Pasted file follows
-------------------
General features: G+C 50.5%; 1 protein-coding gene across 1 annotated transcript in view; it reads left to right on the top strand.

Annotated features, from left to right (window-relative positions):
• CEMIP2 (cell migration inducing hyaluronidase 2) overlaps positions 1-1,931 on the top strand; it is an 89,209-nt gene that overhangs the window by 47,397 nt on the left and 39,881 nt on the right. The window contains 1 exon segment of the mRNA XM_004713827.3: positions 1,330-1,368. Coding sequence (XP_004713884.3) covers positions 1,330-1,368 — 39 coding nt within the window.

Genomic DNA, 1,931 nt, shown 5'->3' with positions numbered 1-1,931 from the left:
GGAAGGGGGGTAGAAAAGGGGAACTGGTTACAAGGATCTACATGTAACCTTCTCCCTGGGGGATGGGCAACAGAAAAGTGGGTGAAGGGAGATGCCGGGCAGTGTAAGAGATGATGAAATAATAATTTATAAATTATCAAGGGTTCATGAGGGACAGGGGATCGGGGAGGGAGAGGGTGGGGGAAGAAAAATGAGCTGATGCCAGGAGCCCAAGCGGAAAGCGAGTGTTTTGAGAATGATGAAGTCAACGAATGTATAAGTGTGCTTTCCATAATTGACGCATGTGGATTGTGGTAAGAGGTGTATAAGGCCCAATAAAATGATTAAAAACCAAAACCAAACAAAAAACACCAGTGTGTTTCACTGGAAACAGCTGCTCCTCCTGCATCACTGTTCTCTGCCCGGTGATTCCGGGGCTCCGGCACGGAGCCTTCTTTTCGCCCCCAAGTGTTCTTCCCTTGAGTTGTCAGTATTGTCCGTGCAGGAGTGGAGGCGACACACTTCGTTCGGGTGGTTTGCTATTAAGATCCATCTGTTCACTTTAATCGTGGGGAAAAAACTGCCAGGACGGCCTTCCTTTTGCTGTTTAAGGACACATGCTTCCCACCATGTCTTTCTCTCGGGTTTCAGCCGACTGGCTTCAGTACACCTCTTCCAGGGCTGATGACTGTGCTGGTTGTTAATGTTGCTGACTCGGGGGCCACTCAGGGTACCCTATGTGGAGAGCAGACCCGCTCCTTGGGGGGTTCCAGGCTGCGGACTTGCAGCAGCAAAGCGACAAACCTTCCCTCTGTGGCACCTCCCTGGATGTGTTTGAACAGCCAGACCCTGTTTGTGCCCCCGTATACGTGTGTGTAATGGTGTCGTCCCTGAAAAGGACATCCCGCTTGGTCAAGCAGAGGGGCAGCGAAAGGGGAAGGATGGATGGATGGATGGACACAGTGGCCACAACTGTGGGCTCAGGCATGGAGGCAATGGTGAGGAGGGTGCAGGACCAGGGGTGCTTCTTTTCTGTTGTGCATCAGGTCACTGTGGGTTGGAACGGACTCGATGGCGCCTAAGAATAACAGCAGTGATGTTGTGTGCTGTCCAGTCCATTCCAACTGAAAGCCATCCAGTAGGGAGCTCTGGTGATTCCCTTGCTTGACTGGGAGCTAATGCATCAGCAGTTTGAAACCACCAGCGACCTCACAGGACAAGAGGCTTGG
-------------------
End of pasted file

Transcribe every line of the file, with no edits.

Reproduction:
General features: G+C 50.5%; 1 protein-coding gene across 1 annotated transcript in view; it reads left to right on the top strand.

Annotated features, from left to right (window-relative positions):
• CEMIP2 (cell migration inducing hyaluronidase 2) overlaps positions 1-1,931 on the top strand; it is an 89,209-nt gene that overhangs the window by 47,397 nt on the left and 39,881 nt on the right. The window contains 1 exon segment of the mRNA XM_004713827.3: positions 1,330-1,368. Coding sequence (XP_004713884.3) covers positions 1,330-1,368 — 39 coding nt within the window.

Genomic DNA, 1,931 nt, shown 5'->3' with positions numbered 1-1,931 from the left:
GGAAGGGGGGTAGAAAAGGGGAACTGGTTACAAGGATCTACATGTAACCTTCTCCCTGGGGGATGGGCAACAGAAAAGTGGGTGAAGGGAGATGCCGGGCAGTGTAAGAGATGATGAAATAATAATTTATAAATTATCAAGGGTTCATGAGGGACAGGGGATCGGGGAGGGAGAGGGTGGGGGAAGAAAAATGAGCTGATGCCAGGAGCCCAAGCGGAAAGCGAGTGTTTTGAGAATGATGAAGTCAACGAATGTATAAGTGTGCTTTCCATAATTGACGCATGTGGATTGTGGTAAGAGGTGTATAAGGCCCAATAAAATGATTAAAAACCAAAACCAAACAAAAAACACCAGTGTGTTTCACTGGAAACAGCTGCTCCTCCTGCATCACTGTTCTCTGCCCGGTGATTCCGGGGCTCCGGCACGGAGCCTTCTTTTCGCCCCCAAGTGTTCTTCCCTTGAGTTGTCAGTATTGTCCGTGCAGGAGTGGAGGCGACACACTTCGTTCGGGTGGTTTGCTATTAAGATCCATCTGTTCACTTTAATCGTGGGGAAAAAACTGCCAGGACGGCCTTCCTTTTGCTGTTTAAGGACACATGCTTCCCACCATGTCTTTCTCTCGGGTTTCAGCCGACTGGCTTCAGTACACCTCTTCCAGGGCTGATGACTGTGCTGGTTGTTAATGTTGCTGACTCGGGGGCCACTCAGGGTACCCTATGTGGAGAGCAGACCCGCTCCTTGGGGGGTTCCAGGCTGCGGACTTGCAGCAGCAAAGCGACAAACCTTCCCTCTGTGGCACCTCCCTGGATGTGTTTGAACAGCCAGACCCTGTTTGTGCCCCCGTATACGTGTGTGTAATGGTGTCGTCCCTGAAAAGGACATCCCGCTTGGTCAAGCAGAGGGGCAGCGAAAGGGGAAGGATGGATGGATGGATGGACACAGTGGCCACAACTGTGGGCTCAGGCATGGAGGCAATGGTGAGGAGGGTGCAGGACCAGGGGTGCTTCTTTTCTGTTGTGCATCAGGTCACTGTGGGTTGGAACGGACTCGATGGCGCCTAAGAATAACAGCAGTGATGTTGTGTGCTGTCCAGTCCATTCCAACTGAAAGCCATCCAGTAGGGAGCTCTGGTGATTCCCTTGCTTGACTGGGAGCTAATGCATCAGCAGTTTGAAACCACCAGCGACCTCACAGGACAAGAGGCTTGG